I underwent a medically necessary treatment with my healthcare provider as soon as my insurance went into effect for the current period, and paid via an FSA card.

Shortly after, I was required to submit proof of my claim as they need to verify 100% of card transactions, so I gathered all the documentation and had the licensed practitioner complete a letter.

This took place early January 2016 (I'm still in the same FSA period) and I just stumbled upon these documents in a file folder. I never actually sent it to FSA.

Unfortunately, the practice closed over 9 months ago and the doctor moved to Europe. My concern now is that if FSA verifies claims but consistently gets no response from my ex-healthcare provider, they will make me responsible for payment of treatment.

In case it matters: I used all the funds on this one procedure, so I have no remaining balance.

  • Did they reimburse you (or did you pay for this via a FSA debit card), or are you still awaiting reimbursement? What is the status of the claim on wageworks.com?
    – Joe
    Sep 7, 2016 at 15:25
  • I paid via an FSA debit card and used the entire available balance on this one transaction.
    – CMilian
    Sep 7, 2016 at 19:31
  • Does WageWorks consider this cleared, or is it still listed as pending verification?
    – Joe
    Sep 7, 2016 at 20:57
  • @Joe Once I track down my login, I will confirm. My timing is off because I sign up for FSA benefits at the same time my employer requires us to renew our insurance - which is end of August. Our coverage period for insurance begins October 1st. I thought the FSA benefits kicked in at the same time. I hadn't noticed the benefits kicked in 4 months later, until you pointed out that the math did not add up. Is it possible to have 2 concurrent FSA accounts? Because if my current FSA coverage is from 1/1/16 to 3/16/17, and the next coverage period begins January 2017, there would be an overlap.
    – CMilian
    Sep 7, 2016 at 21:18

1 Answer 1


It's not likely that an FSA vendor will accept your proof at this point. Do you know your plan's plan year (does the plan have a January 1 start date)? I'm assuming you're referencing the 2015 plan year considering you mention it's been nearly a year.

While this is not specific to Wageworks, there are a couple of options an employer can elect known as the grace period or the roll over. A grace period extends your ability to incur and file claims, but the extended filing date is typically March 31, considering a January 1 plan year. When the plan year has closed it's generally closed with a capital C in order to stay compliant with the IRS regulations.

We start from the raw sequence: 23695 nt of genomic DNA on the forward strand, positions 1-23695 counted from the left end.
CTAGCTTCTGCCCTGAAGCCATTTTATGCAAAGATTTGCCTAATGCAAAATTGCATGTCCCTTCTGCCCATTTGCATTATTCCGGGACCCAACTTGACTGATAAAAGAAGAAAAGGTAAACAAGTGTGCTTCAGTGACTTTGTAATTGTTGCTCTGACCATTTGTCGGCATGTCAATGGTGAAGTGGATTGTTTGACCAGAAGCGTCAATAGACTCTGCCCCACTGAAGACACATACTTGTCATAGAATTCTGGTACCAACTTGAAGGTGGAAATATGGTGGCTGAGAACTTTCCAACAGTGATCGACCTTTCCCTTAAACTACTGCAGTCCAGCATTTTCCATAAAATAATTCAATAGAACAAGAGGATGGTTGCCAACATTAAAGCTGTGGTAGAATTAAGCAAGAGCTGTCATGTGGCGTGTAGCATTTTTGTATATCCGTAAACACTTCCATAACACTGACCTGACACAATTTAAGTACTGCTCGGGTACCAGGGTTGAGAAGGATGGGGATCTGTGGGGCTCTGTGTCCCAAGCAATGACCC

The use it or lose it nature of an FSA stems from the fact that you have access to all of your annual allocation on the first day of the plan year. If you elect to contribute $200 per month, you can go have a $2,400 surgery on January first and pay for it completely with your FSA funds that you haven't even contributed yet. Then if in March you leave the company having only contributed $500 you don't owe the difference. BUT, if you don't use your funds they're gone.

As an aside, "medically necessary" doesn't really have any bearing on HSA and FSA expense eligibility. FSA and HSA accounts offer really great tax benefits to the people that use them, but that benefit comes with some strict regulation. While you can use your FSA funds for some things that your medical insurance generally excludes (like eye glasses and COBRA premiums) you may want to ensure that the procedure you've received is an eligible expense.

Here is IRS Publication 502 that outlines eligible expenses. And this is the eligible expenses list from Wageworks

Bottom line, I doubt you'll be able to collect on this claim. Unless your employer's plan year runs June to June and you're still in the plans grace period too much time has likely elapsed for the Vendor to accept claim paperwork (unless you have a strong advocate in HR who will make an extremely unusual and probably non-compliant exception for you).

  • 1
    Your first two paragraphs are not quite correct. If you use your FSA debit card to pay for the service, then there is typically a short window within which you have to provide proof. However, if you pay out of pocket and then want reimbursement (as it sounds like OP did), you generally have until the end of the plan year plus a submission grace period. (My old employer's plan year ended in March with a submission grace period through May, so I could pay for a service in March 2015 and wait until May 2016 to request reimbursement.)
    – dg99
    Sep 7, 2016 at 19:24
  • I used an FSA debit card and used all the funds in that one transaction, so I'm not worried about losing any money. I didn't indicate this earlier, but I have updated my question to reflect this piece of information. An email I received from them indicates that my "coverage dates" are from 1/1/16 to 3/15/17 and I must "claim it by" 4/15/17. Is it possible that my wages could be garnished in the amount of this claim?
    – CMilian
    Sep 7, 2016 at 19:34
  • @CMilian if you've already used the funds what are you trying to accomplish?
    – quid
    Sep 7, 2016 at 19:36
  • @quid I would like to re-enroll for FSA this upcoming year. Could this affect me in being able to do so?
    – CMilian
    Sep 7, 2016 at 19:39
  • @dg99, I edited my answer to clarify.
    – quid
    Sep 7, 2016 at 19:46

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